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Province’s aerospace focus should stick with Gander, says mayor

The Office of the Citizens’ Representative released a report on March 7. surrounding its investigation into the management practices of Central Health. Gander Mayor Percy Farwell said the report reiterates the “toxic” work environment issues he has been speaking about since being elected in 2017.
After the release of the Mackenzie and Company report about economic diversification, Gander mayor Percy Farwell is expressing concern it could mean serious implications for the central Newfoundland town. The report is recommending a new commercial aircraft facility and training partnerships between PAL and the College of North Atlantic, near St. John’s. - SaltWire File Photo

With Gander being recognized as a “center of excellence” for aerospace and aviation, mayor Percy Farwell has taken exception to the fact the provincial government initiated a report that could see potential development in this sector take place elsewhere.
The study was carried out by McKinsey and Company, and it looks at ways to diversify Newfoundland and Labrador’s economy.
In the report, a recommendation was made for a commercial aircraft facility to boost maintenance, repair and overhaul (MRO) capacity. And to build upon training partnerships between Provincial Airlines and the College of the North Atlantic, namely near St. John’s.
In April, the province announced a $200,000 for a feasibility study. While Gander is mentioned in the report, with its historic background highlighting the province’s significant contributions to aviation, Farwell feels the central Newfoundland town got a passing glance when it came to potential involvement.  Gander’s role, based on the report, would be to continue supporting local demand by adding new seats to training facilities where needed.
Farwell says Gander is the superior choice to continue aerospace development. The town’s history is based solely upon aviation. 
And its current programming offers training in aircraft maintenance and aerospace, aerospace parts manufacturing, flight training and aircraft maintenance repair
“What’s being suggesting is re-developing all this in St. John’s even though it already exists in Gander,” he said.
Furthermore, search and rescue and water bombing operations operate out of Gander.
There’s no commitment from government to act on this recommendation, but Farwell feels it’s under serious consideration.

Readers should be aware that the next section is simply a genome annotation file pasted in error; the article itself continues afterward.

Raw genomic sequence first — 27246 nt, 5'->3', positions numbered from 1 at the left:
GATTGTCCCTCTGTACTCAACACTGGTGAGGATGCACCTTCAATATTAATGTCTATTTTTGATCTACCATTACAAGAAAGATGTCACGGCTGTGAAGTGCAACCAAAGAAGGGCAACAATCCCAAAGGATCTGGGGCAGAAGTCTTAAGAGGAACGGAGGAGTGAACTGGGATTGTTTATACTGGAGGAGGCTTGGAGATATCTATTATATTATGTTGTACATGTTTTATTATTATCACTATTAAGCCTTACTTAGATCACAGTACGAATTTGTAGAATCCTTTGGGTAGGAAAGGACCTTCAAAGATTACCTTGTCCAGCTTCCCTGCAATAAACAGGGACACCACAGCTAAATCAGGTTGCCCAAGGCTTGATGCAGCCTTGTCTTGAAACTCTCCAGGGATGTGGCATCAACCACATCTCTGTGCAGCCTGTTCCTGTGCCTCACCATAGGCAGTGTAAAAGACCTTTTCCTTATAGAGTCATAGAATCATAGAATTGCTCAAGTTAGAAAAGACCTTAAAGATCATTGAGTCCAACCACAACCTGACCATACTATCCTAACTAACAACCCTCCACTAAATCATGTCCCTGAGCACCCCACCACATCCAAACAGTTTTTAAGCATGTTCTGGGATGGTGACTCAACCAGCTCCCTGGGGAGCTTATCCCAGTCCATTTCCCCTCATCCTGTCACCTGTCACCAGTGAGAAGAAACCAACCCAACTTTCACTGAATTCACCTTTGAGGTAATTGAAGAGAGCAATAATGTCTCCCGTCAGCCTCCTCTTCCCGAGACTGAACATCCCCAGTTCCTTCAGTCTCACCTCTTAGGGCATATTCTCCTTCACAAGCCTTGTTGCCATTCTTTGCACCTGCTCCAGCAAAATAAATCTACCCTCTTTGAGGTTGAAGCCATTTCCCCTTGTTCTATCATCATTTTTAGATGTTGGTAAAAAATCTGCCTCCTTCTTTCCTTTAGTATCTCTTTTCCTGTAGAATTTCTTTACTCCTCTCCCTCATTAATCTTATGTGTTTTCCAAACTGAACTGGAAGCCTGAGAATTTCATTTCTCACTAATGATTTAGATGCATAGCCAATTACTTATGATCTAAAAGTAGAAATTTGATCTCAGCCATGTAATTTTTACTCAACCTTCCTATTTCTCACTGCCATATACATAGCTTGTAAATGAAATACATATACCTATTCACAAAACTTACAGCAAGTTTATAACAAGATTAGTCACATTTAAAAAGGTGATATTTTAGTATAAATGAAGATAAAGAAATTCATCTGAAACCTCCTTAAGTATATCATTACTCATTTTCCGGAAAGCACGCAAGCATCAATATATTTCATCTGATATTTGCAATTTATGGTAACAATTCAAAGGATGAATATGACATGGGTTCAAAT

“It puts us very much on alert, that we are at risk of having government provide support to growing an important industry, which has great potential, elsewhere,” he said. “Without any political considerations it just makes the most sense to do this here.”

Further exploration needed
The findings of the report came as a surprise to returning Gander MHA-elect John Haggie, who had served under the previous Liberal government.
And it’s something he’ll continue to look into, as he too feels Gander is the optimum choice for enhancement of the province’s aerospace industry.
Haggie said Gander’s infrastructure is established to support industry growth, and previous to the report the provincial government had been investing in Gander’s aerospace potential. Haggie said government provided funding for equipment purchases and enhanced enrollment of the Aircraft Maintenance Engineering Technician program at the town’s College of the North Atlantic. It also supported flight training by funding the commercial pilot licensing of 10 students.
“Those are the things we were working on as part of that previous approach, whereby Gander will be and continue to be the centre of aerospace excellence,” Haggie said. “Obviously, if there are opportunities to build further upon that I would really be keen on seeing those come here rather than go anywhere else.”
Haggie said it’s something he’ll be revisiting when the house of assembly resumes.
“I’ve been going back and talking to people in the industry and as well as in the community, I’m not sure what information or advice that recommendation was based on. I haven’t been able to track down anybody who has spoken with the Mackenzie team directly,” he said. “My plan is to continue my investigation into the basis of the report and get clear statements from my colleagues supporting our work here in Gander.”

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